The stock market continued its free fall today after S&P downgraded the US’s creditworthiness on Friday from a triple A rating to AA+. You may recall a blog post my friend and favorite economist Xuan posted here. She argued that the US cannot default on its debt because it can print more money.
She asked me to post a video of an interview with former Federal Reserve chairman, the “saintly” Alan Greenspan, when he appeared on NBC’s Meet the Press. Mr. Greenspan was the ” the longest serving Federal Reserve chairman and the former darling of laissez-faire economics.”
During the interview, he says, “The United States can pay any debt it has because we can always print money to do that. So there is zero probability of default,” when asked if US treasury bonds are still a safe investment.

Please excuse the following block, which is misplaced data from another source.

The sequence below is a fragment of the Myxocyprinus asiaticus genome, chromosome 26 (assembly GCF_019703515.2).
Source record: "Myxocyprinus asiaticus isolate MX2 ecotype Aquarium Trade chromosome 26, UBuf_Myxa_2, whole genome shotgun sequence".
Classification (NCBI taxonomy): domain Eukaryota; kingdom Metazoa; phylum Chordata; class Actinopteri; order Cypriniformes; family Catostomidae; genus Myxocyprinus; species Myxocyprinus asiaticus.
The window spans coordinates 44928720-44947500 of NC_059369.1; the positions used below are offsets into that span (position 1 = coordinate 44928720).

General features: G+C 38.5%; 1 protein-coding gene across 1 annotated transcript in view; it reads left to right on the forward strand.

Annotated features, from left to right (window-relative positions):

David Beers, the global head of sovereign ratings at S&P, did an interview in which he hedged his bets. Even though the US rating was downgraded, “the credit worthiness of the United States government, in our estimation, remains very strong — it’s just slightly less strong than it was.” Okay, did you get that? The rating is still strong, just slightly less strong.
So why is the stock market reacting so negatively to the S&P downgrade? More than likely, it has to do with confidence in investors. Although, to be honest, the only people who care about the stock market are those who actually own stock, which by my estimation is still probably a small minority of the US population–much like how most of the wealth is concentrated in the hands of a handful of people.
One major critic of the S&P downgrade is Berkshire Hathaway chairman Warren Buffett who said the US rating downgrade “may change my opinion of the S&P.”